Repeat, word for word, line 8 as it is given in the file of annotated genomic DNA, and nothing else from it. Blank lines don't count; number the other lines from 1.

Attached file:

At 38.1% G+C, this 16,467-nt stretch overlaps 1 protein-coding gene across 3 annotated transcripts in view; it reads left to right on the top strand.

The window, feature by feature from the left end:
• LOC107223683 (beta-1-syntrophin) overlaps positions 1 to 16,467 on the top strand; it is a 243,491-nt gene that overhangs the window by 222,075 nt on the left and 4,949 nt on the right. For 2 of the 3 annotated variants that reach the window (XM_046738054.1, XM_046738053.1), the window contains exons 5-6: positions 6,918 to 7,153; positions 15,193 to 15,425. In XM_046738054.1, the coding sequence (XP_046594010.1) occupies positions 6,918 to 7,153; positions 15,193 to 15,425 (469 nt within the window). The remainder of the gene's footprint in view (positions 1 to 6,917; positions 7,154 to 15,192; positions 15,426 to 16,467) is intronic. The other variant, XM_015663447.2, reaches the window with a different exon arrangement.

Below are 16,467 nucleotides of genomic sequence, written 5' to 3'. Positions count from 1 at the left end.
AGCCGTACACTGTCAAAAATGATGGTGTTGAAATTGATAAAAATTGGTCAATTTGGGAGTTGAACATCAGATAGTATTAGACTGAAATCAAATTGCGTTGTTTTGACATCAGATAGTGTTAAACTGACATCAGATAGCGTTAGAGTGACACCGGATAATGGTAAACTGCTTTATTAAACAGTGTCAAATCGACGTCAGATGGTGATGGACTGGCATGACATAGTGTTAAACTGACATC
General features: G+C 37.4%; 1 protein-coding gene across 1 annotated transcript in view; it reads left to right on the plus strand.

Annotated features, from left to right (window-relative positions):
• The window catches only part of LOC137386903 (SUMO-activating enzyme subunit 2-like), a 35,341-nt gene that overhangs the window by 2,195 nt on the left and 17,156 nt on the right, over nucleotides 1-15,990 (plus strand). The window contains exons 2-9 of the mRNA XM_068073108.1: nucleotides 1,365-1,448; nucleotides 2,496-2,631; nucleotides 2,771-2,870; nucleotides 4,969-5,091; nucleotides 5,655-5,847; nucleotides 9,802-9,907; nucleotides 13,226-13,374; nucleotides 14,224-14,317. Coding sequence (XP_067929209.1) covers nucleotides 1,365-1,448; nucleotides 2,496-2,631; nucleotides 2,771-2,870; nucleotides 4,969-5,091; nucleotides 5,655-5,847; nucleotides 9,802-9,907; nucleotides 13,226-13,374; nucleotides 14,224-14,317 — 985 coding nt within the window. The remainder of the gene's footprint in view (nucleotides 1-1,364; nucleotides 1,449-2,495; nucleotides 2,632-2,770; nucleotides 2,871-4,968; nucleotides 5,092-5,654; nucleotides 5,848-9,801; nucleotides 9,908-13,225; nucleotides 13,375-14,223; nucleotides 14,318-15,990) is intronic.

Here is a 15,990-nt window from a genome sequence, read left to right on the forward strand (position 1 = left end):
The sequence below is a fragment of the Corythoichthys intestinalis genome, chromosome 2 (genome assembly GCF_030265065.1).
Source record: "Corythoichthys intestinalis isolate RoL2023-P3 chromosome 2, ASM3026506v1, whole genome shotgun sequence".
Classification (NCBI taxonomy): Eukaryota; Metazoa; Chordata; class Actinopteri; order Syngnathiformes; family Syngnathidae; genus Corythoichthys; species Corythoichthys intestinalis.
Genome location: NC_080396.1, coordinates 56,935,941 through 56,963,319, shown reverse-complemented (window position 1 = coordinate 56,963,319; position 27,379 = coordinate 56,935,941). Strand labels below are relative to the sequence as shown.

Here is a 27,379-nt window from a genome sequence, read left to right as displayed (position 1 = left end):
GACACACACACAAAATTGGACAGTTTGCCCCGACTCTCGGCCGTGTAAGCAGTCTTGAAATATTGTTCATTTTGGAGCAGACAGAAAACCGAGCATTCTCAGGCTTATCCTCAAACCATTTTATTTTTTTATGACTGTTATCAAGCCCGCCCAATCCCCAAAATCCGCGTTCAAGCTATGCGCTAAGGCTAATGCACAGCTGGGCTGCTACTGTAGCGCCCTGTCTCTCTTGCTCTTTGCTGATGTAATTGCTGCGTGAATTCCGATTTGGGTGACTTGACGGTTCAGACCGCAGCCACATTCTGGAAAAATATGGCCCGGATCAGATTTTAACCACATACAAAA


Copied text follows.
• The window catches only part of LOC137386903 (SUMO-activating enzyme subunit 2-like), a 35,341-nt gene that overhangs the window by 2,195 nt on the left and 17,156 nt on the right, over nucleotides 1-15,990 (plus strand). The window contains exons 2-9 of the mRNA XM_068073108.1: nucleotides 1,365-1,448; nucleotides 2,496-2,631; nucleotides 2,771-2,870; nucleotides 4,969-5,091; nucleotides 5,655-5,847; nucleotides 9,802-9,907; nucleotides 13,226-13,374; nucleotides 14,224-14,317. Coding sequence (XP_067929209.1) covers nucleotides 1,365-1,448; nucleotides 2,496-2,631; nucleotides 2,771-2,870; nucleotides 4,969-5,091; nucleotides 5,655-5,847; nucleotides 9,802-9,907; nucleotides 13,226-13,374; nucleotides 14,224-14,317 — 985 coding nt within the window. The remainder of the gene's footprint in view (nucleotides 1-1,364; nucleotides 1,449-2,495; nucleotides 2,632-2,770; nucleotides 2,871-4,968; nucleotides 5,092-5,654; nucleotides 5,848-9,801; nucleotides 9,908-13,225; nucleotides 13,375-14,223; nucleotides 14,318-15,990) is intronic.